Fixing your Mendix Domain model - part 2

In the previous blog post, I tried to explore ideas and questions that help me determine how to correct or establish a good domain model. In this second part, I'm writing about the process of implementing those changes as compared to traditional application development.

Depending on how far along the application is in its maturity determines the impact a design change will have. If they are dealing with a mature application are they truly stuck? Thankfully, no, and Mendix makes changing the model relatively least compared to standard application development.

Applications built on traditional platforms require multiple changes by multiple resources. Database Administrators (DBA's) have to solve the relationship issues and change the model by creating and editing tables, stored procedures, and a host of other items, most of which are not documented in a format that explains each and every affected object. They then must program jobs to stage the existing data and then repopulate the new model with the historical data so as not to corrupt and orphan records. There are other steps as well, and that's just the DBA's. Then there is the web platform developers that must redesign and associate the code behind their pages and forms to map to the entities correctly. As a BI guy, I can't forget about all of the downstream applications that extract records to move into other applications via ETL or API processes. Frankly, it's a very big job.

In Mendix, all of those things still need to be cared for but the Modeler makes it easy for you. Domain model changes happen right there in the need to bother a DBA to do all of this. When you make a change that "breaks" something to create errors, the tool lists those errors so you can remedy them without wondering what might have been impacted. And finally. And lastly it auto-changes all object names for you so as not to cause a conflict. For example, if you change an attribute or association name, it changes all references for you so there is no need to "fix" those pieces of code.

How to go about making domain model's right:

Determine the legacy data impact of the change. 

Once you've assessed the problem and designed a solution, before you can implement it you have to figure out how it will impact legacy (production) data. In a previous blog entry I wrote about adding a 'Department' to an existing application. If I hadn't built the job to update and associate the current data in production to a single department, I would have orphaned all of the data in Production and those users wouldn't have been able to work on it anymore. You need to determine if the change to your domain model is going to impact the legacy data, and I can tell you now it almost always will. Care for it.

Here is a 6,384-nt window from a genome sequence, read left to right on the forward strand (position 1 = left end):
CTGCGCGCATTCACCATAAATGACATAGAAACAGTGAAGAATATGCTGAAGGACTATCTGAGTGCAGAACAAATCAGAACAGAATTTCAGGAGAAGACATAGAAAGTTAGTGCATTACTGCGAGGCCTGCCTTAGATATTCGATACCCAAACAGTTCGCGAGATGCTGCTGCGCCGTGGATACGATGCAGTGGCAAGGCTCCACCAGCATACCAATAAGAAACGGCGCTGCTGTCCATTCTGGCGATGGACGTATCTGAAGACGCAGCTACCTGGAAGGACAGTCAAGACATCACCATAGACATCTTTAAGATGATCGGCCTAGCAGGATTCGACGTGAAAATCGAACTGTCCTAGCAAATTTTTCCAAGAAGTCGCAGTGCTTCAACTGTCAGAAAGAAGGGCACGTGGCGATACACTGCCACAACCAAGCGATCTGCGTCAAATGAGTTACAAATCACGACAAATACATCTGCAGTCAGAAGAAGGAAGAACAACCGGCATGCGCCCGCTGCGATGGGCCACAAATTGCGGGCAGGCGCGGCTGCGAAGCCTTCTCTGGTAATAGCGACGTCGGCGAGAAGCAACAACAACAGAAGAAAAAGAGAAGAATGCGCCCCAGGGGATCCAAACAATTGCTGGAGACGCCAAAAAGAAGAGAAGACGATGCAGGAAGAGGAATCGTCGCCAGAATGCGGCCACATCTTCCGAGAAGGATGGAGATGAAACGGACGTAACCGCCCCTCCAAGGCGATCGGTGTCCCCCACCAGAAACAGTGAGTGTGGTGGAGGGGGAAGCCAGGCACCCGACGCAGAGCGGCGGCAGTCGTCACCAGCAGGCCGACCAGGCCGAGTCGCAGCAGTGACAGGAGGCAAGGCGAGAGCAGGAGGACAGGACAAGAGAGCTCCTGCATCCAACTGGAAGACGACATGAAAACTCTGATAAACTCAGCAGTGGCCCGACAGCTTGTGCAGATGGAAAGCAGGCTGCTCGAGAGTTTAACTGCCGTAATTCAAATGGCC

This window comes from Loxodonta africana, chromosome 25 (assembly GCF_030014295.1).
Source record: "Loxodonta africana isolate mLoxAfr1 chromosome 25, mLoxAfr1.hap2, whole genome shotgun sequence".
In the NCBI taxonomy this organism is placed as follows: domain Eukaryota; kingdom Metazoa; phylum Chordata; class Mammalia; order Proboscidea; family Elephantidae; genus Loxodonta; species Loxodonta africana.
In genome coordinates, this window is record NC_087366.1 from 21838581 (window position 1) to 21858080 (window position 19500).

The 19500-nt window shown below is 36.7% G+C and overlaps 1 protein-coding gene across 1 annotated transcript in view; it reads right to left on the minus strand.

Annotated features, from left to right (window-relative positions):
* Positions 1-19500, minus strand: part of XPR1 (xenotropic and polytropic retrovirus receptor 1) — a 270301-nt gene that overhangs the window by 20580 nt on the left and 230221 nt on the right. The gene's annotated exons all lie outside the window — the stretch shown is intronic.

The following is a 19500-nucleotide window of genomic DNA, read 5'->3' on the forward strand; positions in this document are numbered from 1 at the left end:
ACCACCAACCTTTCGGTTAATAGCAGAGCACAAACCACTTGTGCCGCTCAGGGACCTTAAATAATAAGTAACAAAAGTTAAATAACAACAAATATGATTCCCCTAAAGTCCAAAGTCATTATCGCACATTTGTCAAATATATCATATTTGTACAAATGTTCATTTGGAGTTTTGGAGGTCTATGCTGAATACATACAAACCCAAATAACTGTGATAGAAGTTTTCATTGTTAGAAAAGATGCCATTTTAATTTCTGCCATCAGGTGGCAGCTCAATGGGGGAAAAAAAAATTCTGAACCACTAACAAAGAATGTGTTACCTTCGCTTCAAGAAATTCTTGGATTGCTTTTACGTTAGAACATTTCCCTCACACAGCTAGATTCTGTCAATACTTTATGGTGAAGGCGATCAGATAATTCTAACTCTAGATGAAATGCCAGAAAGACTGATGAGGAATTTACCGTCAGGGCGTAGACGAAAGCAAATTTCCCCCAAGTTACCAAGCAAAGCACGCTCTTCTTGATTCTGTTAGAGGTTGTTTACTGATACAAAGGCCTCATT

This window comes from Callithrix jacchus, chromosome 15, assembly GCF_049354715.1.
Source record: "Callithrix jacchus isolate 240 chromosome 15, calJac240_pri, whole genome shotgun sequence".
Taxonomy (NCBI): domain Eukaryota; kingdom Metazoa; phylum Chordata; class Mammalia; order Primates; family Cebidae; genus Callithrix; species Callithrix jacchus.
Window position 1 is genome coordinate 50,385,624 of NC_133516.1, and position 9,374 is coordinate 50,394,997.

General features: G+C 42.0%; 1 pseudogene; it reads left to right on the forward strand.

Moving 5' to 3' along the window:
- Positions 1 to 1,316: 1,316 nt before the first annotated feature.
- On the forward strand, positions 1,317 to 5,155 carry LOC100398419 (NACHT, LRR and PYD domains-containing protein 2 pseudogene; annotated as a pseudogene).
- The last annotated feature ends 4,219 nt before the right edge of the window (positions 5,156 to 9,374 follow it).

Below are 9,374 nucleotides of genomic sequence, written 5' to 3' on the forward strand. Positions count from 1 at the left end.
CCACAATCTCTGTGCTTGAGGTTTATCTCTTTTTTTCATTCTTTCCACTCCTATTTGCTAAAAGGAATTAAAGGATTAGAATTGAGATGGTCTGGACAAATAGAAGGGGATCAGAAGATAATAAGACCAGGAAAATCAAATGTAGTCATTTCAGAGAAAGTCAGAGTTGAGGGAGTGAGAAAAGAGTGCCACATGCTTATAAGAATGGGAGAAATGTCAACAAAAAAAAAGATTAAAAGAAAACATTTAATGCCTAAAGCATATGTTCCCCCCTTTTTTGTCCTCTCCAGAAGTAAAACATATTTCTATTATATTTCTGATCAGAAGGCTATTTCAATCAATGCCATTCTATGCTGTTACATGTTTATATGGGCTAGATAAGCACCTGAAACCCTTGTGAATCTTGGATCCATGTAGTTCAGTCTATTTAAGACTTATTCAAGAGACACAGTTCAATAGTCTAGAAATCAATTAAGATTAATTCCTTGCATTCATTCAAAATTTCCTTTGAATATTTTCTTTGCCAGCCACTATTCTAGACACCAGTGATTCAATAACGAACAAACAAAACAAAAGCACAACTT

Model the changes in a branch

Sometimes the best approach is trial and error depending on your level of expertise in building domain models. If you understand the concepts of normality, you probably know enough to skip this and can determine the impact within the existing model and care for it appropriately with non-persistent entities and microflows. For the user with a more business-oriented background, however, I recommend you experiment.

Create a new branch. A lot of developers I come across aren't taking full advantage of this because the Business Modeler does such a good job of controlling change, but I speak from experience that it's simpler to create a branch, experiment to get it right, and then merge it rather than try to peel back domain model changes.

Within the branch, play around. Well, have a plan, but experiment until you know what is needed and the impacts it will have. Now determine if merging is the right course or editing the Main Line is a better option.

Implement your changes

This is pretty straightforward. Once you execute the changes and build a process for migrating the affected data into your new model you should be good to go. In some cases, an entirely new design is necessary which is a major undertaking and will require a full ETL (Extract, Transform, and Load) process from the existing application to the newly designed application. But in most instances this isn't the case. The beauty of the Business Modeler is that a single person can manage all of the changes in a short amount of time. This kind of control is exactly what has held up the claim that RAD (Rapid Application Development) is 7x faster than traditional application development.